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Chapter 1

The Strategic Management Process

Strategic Management
An Integrated Approach

Charles W. L. Hill
Gareth R. Jones
PowerPoint Presentation by Charlie Cook

Fifth Edition
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Social responsibility of business


1. Responsibility to shareholders
To safe guard the capital of the shareholders and to

provide a reasonable dividend, the company has to strengthen and consolidate its position. Hence, it should develop and improve its business and build up its financial independence. To provide dividend, the company should earn sufficient profit. Adequate reserves should be built up so that it will be able to declare a reasonable dividend during a lean period as well.
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By innovation and growth the company should consolidate and improve its position and help strengthen the share prices.

the shareholders are interested not only in the protection of their investments and the return on it but also in image of the company.

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2. Responsibility to the employees


The payment of fair wages; The provision of the best possible working conditions; The establishment of fair work standards and norms; The provision of labour welfare facilities to the extent possible and desirable; Arrangements for proper training and education of the workers;
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Reasonable chances and proper system for accomplishment and promotion; Proper recognition, appreciation and encouragement of special skills and capabilities of the workers; The installation of efficient grievance handling system; An opportunity for participating in managerial decisions to the extent desirable.
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3. Responsibilities to customers
To improve the efficiency of the functioning of the business so as to (a) increase productivity and reduce prices. (b) improve quality and (c) smoothen the distribution system to make goods easily available. To do research and development, to improve quality and introduce better and new products. To take appropriate steps to remove the imperfections in the distribution system, including black-marketing or profiteering by middlemen or anti-social elements. To supply goods at reasonable prices even when there is a sellers market.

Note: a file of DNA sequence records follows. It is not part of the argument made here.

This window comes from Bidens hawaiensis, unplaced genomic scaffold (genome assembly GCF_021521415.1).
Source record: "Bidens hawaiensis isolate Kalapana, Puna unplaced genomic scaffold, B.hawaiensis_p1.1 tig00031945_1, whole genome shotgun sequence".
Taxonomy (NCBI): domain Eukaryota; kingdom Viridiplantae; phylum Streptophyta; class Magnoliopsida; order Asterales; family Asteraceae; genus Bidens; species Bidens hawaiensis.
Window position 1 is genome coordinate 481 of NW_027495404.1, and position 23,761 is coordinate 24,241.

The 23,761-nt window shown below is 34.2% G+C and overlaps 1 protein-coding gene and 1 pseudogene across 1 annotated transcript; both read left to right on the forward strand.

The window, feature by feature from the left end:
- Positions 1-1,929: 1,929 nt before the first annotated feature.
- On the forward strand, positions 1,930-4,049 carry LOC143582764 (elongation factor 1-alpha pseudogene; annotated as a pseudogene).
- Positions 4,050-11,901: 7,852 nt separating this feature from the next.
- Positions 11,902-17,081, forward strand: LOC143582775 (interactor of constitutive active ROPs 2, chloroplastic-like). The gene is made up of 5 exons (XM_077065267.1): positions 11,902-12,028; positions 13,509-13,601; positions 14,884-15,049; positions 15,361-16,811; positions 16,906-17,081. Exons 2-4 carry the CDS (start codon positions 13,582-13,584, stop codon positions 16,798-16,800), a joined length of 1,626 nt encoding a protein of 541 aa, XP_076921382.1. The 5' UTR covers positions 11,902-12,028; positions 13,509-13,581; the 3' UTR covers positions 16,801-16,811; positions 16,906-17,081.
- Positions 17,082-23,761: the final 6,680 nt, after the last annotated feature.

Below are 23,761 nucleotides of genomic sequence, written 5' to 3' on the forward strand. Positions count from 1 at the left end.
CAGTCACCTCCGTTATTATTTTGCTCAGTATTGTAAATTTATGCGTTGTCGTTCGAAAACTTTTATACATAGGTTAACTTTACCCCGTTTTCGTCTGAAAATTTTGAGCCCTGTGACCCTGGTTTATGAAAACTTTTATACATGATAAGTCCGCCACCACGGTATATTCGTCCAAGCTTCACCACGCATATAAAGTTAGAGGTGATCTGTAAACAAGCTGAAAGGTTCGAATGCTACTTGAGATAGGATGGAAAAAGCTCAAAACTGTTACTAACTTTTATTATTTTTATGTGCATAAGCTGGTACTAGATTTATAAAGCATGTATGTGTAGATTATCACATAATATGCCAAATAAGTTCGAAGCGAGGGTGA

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To provide the required after-sales services. To ensure that the product supplied has no adverse effect on the consumer. To provide sufficient information about the products, including their adverse effects, risks, and care to be taken while using the products. To avoid misleading the customers by improper advertisements or otherwise. To provide an opportunity for being heard and to redress genuine grievances. To understand customer needs and to take necessary measures to satisfy these needs.
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4. Responsibility to the community


Taking appropriate steps to prevent environmental pollution and to preserve the ecological balance. Rehabilitating the population displaced by the operation of the business, if any. Assisting in the overall development of the locality. Taking steps to conserve scare resources developing alternatives wherever possible.
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Improving the efficiency of the business operation. Contributing to research and development. Development of backward areas. Promotion of ancillarisation and small scale industries. Making possible contribution to furthering social causes like the promotion of education and population control. Contributing to the national effort to build up a better society